Ought Yankee Traitors Rule The Nation? by a North Carolina Backwoodsman
This book is only thirteen pages, and my review of it is likely almost as long as the book itself. Imagine yourself a year after the Civil War, when a disgruntled planter posing as an anonymous North Carolina backwoodsmen protests the loss of civil rights that resulted from what the author refers to as “one mistake,” namely the misguided attempt at secession and then makes a particularly terrible use of the tu quoque  defense to accuse Northerners of being treacherous by expressing a politic fondness of Great Britain. The author is attempting to turn polite diplomacy into treachery on the part of a few Radical Republicans while claiming that secession (there is no admission as to the cause of succession) was the only mistake the South has ever made. This is like the non-apology apology of an abusive partner looking for reconciliation and a restoration of their full rights and privileges in a relationship without having gone through full confession of sins. It is a deeply uncomfortable book, and at least it is short enough that it does not go on for hundreds of pages like contemporary efforts.
Nevertheless, this short effort does lay the groundwork for many postwar defenses of the Confederacy and its most important figures. First, there is the aggressive projection on behalf of the Confederates. Here the concern is one of treachery. Later on there would be false accusations of rapine, accusations of socialism that would better apply to the Confederacy. Second, there is a silent omission of the genuine causes of the Civil War in order to avoid admitting the real causes being related to slavery . Third, there is the goal of reconciliation to better allow the South to go on engaging in oppression of poor and minorities while engaging in divide and rule tactics that also involve a negative social analysis of New Engalnders. It would be hard to conceive of the strategy of former Confederates and later Neoconfederates in seeking to misdirect people as to the nature of their rebellion while seeking political legitimacy without looking at this early effort, which anticipates many later efforts and marks in many ways a trial balloon for the strategy that resurgent Southern elites would attempt with a great deal of rhetorical and political success, with disastrous effects for the South as a whole.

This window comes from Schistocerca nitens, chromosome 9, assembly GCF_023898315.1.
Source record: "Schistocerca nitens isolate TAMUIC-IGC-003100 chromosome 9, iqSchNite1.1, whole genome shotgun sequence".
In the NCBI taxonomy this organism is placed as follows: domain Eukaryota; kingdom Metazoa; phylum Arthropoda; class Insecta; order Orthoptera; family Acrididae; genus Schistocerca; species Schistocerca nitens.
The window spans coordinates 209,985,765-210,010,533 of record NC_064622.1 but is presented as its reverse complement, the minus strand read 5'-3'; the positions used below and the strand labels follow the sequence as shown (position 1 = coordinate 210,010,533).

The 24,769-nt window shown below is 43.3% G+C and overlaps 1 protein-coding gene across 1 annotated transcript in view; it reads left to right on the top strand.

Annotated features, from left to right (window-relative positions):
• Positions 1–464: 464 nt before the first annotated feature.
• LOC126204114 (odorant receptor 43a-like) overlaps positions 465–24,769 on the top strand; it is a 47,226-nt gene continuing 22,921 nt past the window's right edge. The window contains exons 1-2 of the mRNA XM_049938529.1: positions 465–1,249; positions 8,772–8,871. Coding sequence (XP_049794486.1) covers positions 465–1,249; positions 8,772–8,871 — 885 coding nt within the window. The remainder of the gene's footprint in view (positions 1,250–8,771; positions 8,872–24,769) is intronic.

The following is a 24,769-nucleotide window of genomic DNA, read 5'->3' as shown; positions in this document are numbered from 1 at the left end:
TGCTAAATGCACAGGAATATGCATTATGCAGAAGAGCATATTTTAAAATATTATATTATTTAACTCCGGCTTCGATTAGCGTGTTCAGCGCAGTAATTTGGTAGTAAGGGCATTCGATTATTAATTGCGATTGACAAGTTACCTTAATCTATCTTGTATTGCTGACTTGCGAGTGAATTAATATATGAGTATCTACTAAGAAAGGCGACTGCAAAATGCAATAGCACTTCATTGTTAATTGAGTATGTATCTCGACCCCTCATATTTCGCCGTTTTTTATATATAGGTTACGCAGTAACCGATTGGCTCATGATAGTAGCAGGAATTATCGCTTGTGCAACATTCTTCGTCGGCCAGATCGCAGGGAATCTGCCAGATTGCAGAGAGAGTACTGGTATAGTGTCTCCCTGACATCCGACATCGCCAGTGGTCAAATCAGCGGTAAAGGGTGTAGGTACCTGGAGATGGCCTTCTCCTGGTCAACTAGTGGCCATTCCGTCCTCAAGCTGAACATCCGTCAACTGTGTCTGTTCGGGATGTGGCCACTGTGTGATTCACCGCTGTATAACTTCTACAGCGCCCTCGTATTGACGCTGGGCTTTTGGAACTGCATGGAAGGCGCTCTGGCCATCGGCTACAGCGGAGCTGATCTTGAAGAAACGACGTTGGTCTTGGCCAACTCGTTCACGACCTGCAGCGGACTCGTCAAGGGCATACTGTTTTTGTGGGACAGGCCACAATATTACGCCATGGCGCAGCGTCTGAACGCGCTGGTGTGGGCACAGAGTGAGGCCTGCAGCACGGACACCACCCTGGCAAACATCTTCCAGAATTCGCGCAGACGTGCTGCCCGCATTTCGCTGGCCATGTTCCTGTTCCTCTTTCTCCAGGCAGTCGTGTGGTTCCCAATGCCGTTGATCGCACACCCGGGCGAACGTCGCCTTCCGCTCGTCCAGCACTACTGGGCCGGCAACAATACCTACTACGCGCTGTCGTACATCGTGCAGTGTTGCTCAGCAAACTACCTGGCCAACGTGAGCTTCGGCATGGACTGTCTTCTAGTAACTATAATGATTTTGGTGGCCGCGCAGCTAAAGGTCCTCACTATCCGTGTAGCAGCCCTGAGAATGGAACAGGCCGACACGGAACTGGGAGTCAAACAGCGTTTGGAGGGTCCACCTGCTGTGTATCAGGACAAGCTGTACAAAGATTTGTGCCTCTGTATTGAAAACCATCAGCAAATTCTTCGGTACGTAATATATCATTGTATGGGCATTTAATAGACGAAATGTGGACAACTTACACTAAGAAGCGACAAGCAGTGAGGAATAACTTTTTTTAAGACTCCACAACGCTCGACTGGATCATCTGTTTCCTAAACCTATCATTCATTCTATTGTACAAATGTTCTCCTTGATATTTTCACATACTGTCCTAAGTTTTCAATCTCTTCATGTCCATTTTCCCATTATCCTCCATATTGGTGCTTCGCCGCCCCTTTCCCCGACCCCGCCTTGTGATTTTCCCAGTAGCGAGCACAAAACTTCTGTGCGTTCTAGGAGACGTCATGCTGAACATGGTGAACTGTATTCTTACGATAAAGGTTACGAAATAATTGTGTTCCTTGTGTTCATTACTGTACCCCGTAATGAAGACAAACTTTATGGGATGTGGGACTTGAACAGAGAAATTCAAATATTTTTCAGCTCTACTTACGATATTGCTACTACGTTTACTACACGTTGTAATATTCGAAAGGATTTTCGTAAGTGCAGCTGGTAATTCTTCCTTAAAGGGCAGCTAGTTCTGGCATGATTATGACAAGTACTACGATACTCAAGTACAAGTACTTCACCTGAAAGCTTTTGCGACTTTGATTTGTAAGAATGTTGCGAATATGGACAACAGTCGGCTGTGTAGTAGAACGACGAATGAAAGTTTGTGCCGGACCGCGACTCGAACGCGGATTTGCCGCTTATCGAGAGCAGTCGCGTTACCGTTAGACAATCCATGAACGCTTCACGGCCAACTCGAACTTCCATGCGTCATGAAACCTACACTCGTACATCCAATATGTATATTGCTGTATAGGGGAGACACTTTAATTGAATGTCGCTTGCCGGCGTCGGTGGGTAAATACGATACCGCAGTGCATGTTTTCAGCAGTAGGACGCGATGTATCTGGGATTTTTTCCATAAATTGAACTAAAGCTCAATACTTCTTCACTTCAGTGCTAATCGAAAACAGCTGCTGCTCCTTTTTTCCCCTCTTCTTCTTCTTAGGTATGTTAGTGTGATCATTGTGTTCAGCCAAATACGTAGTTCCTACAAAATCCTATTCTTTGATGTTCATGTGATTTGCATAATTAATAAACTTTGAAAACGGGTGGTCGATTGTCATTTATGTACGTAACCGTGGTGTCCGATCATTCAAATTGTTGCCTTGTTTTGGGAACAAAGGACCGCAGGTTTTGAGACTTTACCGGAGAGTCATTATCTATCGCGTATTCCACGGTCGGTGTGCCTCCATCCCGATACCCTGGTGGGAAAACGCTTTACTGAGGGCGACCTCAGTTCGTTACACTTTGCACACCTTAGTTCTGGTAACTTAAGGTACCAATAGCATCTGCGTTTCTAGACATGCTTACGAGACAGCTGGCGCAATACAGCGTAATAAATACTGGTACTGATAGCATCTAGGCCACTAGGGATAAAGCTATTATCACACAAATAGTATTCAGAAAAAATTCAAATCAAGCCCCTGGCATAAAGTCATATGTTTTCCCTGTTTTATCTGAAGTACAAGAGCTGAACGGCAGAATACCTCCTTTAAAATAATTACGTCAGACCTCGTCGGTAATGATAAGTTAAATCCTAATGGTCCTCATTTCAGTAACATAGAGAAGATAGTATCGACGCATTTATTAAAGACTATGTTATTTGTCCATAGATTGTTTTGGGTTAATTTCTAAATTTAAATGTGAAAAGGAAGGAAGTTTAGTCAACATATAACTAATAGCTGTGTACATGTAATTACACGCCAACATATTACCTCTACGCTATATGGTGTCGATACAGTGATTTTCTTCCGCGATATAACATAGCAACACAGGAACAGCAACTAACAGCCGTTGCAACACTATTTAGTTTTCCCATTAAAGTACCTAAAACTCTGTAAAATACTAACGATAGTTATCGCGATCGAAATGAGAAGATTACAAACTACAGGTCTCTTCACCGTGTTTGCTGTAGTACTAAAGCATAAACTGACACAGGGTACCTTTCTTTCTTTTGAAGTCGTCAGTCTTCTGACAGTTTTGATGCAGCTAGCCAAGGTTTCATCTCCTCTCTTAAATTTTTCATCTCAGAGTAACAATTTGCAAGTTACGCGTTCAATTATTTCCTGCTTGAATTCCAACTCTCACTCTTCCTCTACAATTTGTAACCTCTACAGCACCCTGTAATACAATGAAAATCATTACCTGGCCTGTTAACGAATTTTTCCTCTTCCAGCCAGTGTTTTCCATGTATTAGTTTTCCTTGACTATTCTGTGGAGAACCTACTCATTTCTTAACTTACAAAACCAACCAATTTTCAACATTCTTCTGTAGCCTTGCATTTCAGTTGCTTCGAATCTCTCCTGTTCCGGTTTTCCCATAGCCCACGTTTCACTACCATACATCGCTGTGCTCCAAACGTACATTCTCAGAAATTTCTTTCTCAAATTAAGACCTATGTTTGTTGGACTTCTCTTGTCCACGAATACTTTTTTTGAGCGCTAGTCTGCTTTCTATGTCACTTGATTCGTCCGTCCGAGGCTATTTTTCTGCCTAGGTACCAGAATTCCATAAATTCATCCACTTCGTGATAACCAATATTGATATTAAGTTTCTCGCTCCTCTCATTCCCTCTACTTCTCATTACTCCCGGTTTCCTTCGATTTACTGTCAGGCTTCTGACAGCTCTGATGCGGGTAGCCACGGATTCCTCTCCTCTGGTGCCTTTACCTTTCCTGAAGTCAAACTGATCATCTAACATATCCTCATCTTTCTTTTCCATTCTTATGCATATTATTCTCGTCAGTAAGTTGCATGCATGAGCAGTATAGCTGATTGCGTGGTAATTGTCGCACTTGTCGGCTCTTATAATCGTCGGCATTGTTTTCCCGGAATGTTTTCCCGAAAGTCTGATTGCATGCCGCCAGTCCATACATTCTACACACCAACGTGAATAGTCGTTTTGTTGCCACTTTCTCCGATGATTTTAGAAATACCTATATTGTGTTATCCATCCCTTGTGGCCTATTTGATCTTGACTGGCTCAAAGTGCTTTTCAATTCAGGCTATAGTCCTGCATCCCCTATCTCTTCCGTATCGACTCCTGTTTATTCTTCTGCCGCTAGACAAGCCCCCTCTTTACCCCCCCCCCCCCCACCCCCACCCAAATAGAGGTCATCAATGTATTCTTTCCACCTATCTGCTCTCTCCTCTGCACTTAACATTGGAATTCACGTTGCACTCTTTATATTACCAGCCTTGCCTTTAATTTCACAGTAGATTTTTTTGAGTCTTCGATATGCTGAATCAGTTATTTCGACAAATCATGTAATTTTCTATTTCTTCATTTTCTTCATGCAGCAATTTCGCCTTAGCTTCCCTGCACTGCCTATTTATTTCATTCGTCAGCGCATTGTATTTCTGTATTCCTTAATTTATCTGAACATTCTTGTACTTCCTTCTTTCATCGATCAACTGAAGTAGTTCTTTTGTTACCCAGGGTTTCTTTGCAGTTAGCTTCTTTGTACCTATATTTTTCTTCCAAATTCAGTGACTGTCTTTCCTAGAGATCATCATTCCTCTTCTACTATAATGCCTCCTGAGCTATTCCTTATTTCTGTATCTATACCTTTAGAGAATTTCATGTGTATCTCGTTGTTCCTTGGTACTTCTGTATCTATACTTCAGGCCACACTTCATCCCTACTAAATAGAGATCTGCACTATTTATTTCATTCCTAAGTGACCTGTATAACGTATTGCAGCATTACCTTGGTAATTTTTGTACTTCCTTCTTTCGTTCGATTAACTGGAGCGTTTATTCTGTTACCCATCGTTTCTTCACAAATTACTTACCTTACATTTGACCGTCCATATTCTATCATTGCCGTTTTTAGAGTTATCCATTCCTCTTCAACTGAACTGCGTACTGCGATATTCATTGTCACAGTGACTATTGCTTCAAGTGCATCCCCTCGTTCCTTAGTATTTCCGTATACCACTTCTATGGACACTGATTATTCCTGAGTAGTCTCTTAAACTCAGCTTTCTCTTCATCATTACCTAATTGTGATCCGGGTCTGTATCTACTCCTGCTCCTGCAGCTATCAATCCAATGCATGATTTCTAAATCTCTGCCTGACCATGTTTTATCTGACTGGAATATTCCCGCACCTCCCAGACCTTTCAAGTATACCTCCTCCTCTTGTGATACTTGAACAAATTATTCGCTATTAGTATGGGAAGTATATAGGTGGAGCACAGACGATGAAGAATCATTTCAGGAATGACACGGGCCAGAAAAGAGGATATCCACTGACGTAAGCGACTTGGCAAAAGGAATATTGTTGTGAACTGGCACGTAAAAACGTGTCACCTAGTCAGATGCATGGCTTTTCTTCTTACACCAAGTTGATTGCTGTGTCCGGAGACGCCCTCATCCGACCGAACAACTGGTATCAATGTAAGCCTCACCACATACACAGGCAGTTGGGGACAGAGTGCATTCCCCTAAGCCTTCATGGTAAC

It requires some commentary, moreover, to look at why this book is framed the way it is. Here we have a book from a former Confederate that calls at least some Yankees traitors. It avoids any mention to Abraham Lincoln and his assassination, but names many leading Radical Republicans and accuses them (falsely) as traitors rather than admitting the full scale of their own treason. The author presents himself as a backwoodsman of North Carolina, a group of people that had a particular reluctance to rebel in the first place, as North Carolina was the last of the eleven states that seceded in 1860-1861. While it is not clear who the author is, it is quite possible that the author was in fact a Virginia or South Carolina planter that was simply using a false identity to get a better hearing than would be the case under his actual name. It would be a worthy investigation to see who the author of this little book, more like a pamphlet, actually was. That said, this is a book nearly entirely unknown, and one that deserves to be known at least a little bit better, as it expresses the raw materials that many later writers would use in order to make a fallacious case for Deep South political legitimacy.
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